Audioarts LM-80: Built to last!

Audioarts LM-80: Built to last!

Bill Whitney and the Audioarts Wheatstone. (Photo by Steve Wollkind)Bill Whitney and the Audioarts Wheatstone. (Photo by Steve Wollkind)

It all started when Bill Whitney sent what seemed like a routine request to Audioarts' technical support department.

Hello,
I have an old 40-channel Audioarts Wheatstone console, and i'm
wondering if any sort of documentation or owners manual still exists
for this mixer.

Jerry Jacobson caught the case and, based on the serial number provided with the inquiry, discovered something surprising. This wasn't just any Audioarts console!

In 1981, Audioarts Engineering, already a pioneering force in the audio console industry, designed the LM-80, its largest mixing console to date. Codenamed the "Wheatstone Project," the console -- and its name -- became so well-known that later that year, the company changed its name to Wheatstone Corporation, maintaining the Audioarts name as a separate product line.

In November, 1983, a company called NJ Communications in New Jersey ordered their own 40-input LM-80 "Wheatstone" console, serial number 13874. That was a long time ago, and we don't know very much about what happened to the console between then and 2010.

Bill Whitney is a sound designer who works for Harmonix. You may recognize them as the company which developed the original "Guitar Hero" video game, later selling the franchise and starting over with their current product, "Rock Band." Working from his home, Whitney, a bass player, transcribes bass parts from songs for the game, creates note charts, and does various additional sound design for Rock Band. He was looking for a console for his home studio, where he does all of his audio work.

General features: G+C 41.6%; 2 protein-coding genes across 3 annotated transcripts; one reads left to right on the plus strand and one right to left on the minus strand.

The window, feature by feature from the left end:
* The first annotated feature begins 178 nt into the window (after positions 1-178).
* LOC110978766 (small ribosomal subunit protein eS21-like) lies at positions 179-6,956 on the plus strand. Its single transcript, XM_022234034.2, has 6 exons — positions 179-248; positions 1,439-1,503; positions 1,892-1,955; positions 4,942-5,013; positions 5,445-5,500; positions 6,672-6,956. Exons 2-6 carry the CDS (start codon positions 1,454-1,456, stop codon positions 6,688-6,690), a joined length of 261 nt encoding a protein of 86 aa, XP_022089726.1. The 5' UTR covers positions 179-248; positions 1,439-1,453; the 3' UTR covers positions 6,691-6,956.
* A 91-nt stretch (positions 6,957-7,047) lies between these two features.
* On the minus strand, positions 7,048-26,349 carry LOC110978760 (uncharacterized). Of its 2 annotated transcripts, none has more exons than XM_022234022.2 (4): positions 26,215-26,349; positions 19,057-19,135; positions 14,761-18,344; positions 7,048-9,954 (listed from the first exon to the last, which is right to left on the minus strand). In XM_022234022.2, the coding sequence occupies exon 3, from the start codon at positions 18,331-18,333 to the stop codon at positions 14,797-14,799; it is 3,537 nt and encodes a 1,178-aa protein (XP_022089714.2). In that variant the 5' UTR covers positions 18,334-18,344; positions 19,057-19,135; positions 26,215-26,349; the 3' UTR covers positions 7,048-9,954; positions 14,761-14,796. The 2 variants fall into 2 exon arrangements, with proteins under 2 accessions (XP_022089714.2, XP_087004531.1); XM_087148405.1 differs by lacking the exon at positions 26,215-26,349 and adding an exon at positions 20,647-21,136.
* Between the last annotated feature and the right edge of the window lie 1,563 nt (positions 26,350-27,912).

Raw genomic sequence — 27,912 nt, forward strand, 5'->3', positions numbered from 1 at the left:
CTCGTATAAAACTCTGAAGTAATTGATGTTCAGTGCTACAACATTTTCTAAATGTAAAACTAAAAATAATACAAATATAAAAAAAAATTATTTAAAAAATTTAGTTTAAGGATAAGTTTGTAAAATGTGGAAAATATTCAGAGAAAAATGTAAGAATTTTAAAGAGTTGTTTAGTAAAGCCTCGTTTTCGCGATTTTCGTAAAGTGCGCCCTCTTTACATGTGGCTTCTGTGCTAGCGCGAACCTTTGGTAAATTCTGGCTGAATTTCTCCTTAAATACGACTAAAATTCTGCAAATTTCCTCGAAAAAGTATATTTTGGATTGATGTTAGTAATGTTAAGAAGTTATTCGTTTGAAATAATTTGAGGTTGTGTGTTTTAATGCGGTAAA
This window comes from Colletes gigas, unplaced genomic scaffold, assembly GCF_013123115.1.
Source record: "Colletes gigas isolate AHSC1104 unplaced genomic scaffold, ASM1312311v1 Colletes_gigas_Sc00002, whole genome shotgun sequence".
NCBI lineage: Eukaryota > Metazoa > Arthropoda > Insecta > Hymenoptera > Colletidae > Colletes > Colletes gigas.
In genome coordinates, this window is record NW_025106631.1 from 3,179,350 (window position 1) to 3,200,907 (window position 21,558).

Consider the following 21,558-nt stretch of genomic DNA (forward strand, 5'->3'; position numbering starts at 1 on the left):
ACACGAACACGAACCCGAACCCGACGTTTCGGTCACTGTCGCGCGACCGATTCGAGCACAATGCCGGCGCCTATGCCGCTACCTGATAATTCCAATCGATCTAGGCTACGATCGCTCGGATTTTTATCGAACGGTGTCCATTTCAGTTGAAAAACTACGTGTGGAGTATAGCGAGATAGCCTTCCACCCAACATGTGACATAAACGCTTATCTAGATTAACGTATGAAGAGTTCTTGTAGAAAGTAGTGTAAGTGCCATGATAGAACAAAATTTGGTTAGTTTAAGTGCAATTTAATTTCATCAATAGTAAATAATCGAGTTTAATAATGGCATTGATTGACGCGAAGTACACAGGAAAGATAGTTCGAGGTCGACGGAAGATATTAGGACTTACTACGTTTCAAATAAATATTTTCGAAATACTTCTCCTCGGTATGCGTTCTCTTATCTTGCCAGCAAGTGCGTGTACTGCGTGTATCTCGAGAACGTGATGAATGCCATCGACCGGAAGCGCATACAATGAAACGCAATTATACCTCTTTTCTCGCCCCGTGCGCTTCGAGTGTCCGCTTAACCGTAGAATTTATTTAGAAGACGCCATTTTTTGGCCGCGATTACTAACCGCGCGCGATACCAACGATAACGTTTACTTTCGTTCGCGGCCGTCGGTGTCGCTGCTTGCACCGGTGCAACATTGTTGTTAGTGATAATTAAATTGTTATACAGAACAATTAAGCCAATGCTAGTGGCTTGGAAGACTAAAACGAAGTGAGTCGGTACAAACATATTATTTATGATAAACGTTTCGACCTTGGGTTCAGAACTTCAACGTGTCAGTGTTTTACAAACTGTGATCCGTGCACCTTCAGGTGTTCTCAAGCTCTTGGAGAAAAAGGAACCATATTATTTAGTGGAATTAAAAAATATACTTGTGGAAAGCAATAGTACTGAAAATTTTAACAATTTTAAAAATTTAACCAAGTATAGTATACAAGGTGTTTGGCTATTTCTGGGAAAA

Meanwhile, a sound company in Florida had apparently fallen on hard times and was selling its entire rig -- line arrays, amps, racks, and one Audioarts LM-80. The console, complete with its own road case, was up for bids at a very attractive price. Whitney had never heard of Audioarts or Wheatstone, but asked around. The consensus among his co-workers was that Wheatstone's products were "pretty solid," and he reasoned that "with a 40-channel console, even if half the channels don't work, it'd still be a bargain." He bid $400 on the console and won the auction.

Whitney quickly learned that the logistics of transporting and installing a large, heavy 1980s-era mixing console were anything but routine. A family connection enabled him to accomplish the trucking of the console from Florida to his Boston home for $100, but once it was there, the work had just begun. "Getting it into my house was quite an experience -- it took four guys and a lot of swearing to get it into place," he remembers.

Once the console was in place and he began plugging things in, he found himself surprised by the general condition and sound of the console. "It was in absoluely pristine condition. I was really surprised; aside from a few scratchy pots, the console sounded so good, and mic preamps are so transparent. I particularly like the flexible signal routing; there are a lot of different options for getting things from here to there. It's particularly well-suited to the way I work."

Indeed, Whitney now uses what he calls a "killer" console daily in his sound design work; hardly a day goes by that he's not rehearsing something, mixing something, or tracking something, and the Wheatstone's become the centerpiece of that work. He has done no technical repair or restoration on the console at all. He was kind enough to send us the photo you see at the top of this story as well as those below for this feature and for our archives; all are courtesy of photographer Steve Wollkind.

We think you'll agree that this piece of Audioarts history is extremely well-preserved for a 27-year-old, and we're proud that it's a testament to Audioarts' slogan: Flexible. Affordable. Built to last.

.LM-80 (Photo by Steve Wollkind)LM-80 (Photo by Steve Wollkind)LM-80 (Photo by Steve Wollkind)LM-80 (Photo by Steve Wollkind)LM-80 (Photo by Steve Wollkind)LM-80 (Photo by Steve Wollkind)Whitney002

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